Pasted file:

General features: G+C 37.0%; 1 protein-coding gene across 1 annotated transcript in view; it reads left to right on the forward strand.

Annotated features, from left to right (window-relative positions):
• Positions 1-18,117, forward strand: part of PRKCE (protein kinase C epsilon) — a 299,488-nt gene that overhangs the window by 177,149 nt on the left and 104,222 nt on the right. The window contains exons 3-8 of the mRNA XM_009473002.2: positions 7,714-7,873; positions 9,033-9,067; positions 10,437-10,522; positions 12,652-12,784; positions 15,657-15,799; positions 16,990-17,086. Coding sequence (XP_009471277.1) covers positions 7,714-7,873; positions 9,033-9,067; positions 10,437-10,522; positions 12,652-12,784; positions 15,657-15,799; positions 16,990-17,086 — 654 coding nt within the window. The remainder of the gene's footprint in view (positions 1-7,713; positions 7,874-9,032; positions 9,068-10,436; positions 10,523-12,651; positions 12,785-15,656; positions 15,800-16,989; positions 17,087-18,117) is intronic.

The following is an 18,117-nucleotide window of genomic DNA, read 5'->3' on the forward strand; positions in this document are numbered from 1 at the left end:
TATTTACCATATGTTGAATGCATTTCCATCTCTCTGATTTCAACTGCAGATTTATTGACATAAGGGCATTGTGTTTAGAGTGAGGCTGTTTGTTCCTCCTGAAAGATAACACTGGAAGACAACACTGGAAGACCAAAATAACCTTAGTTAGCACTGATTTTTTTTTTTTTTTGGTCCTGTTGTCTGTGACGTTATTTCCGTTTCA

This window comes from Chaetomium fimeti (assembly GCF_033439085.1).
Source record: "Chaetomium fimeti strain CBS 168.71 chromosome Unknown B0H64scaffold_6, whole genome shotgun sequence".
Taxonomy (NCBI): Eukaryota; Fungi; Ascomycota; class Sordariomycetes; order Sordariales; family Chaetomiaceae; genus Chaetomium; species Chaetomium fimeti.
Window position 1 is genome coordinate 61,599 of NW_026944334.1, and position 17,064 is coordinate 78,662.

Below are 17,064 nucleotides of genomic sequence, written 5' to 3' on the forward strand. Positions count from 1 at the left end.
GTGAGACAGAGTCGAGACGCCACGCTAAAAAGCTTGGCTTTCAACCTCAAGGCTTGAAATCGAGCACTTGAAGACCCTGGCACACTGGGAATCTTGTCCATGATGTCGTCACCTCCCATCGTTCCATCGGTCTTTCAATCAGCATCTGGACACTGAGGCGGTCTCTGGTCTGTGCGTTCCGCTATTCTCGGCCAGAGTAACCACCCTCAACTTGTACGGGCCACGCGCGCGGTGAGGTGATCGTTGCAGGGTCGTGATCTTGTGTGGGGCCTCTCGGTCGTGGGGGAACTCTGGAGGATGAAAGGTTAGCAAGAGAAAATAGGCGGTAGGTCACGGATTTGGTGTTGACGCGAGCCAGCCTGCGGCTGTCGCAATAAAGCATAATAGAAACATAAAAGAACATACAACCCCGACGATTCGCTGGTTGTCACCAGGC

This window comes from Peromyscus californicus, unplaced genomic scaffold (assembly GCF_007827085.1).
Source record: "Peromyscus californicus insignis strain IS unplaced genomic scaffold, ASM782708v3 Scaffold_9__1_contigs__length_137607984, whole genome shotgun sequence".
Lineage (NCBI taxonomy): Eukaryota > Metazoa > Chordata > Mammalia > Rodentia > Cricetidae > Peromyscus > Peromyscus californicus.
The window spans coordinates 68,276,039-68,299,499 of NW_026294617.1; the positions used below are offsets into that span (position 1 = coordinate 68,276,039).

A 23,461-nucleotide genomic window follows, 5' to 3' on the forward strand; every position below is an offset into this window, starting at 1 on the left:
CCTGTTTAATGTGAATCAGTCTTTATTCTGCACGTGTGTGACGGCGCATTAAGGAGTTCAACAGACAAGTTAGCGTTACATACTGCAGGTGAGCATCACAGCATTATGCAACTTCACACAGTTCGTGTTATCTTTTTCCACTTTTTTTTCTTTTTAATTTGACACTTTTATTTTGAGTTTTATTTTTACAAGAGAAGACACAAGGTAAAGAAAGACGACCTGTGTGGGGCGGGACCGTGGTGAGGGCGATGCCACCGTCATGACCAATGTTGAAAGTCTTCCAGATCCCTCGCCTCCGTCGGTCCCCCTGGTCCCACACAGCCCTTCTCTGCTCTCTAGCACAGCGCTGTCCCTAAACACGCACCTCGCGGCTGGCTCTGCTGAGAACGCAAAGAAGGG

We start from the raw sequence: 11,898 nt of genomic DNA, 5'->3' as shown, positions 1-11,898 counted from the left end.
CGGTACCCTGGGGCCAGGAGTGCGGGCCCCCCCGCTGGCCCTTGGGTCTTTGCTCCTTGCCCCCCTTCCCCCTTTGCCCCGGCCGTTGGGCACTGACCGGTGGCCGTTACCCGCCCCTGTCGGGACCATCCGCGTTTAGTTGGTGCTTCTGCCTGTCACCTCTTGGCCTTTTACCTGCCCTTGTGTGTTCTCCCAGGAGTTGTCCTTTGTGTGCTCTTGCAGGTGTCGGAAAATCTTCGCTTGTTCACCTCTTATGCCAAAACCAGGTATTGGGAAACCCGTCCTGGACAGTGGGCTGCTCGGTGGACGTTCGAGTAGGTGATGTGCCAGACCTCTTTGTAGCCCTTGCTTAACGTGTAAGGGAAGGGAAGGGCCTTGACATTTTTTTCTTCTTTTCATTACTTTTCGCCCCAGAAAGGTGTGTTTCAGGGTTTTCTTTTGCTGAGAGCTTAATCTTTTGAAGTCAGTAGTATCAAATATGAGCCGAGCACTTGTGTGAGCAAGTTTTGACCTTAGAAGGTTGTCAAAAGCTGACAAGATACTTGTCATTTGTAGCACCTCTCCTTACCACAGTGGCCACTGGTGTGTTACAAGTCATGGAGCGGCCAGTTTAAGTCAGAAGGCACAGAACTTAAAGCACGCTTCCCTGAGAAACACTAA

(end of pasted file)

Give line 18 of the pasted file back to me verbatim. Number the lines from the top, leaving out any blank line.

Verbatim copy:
We start from the raw sequence: 11,898 nt of genomic DNA, 5'->3' as shown, positions 1-11,898 counted from the left end.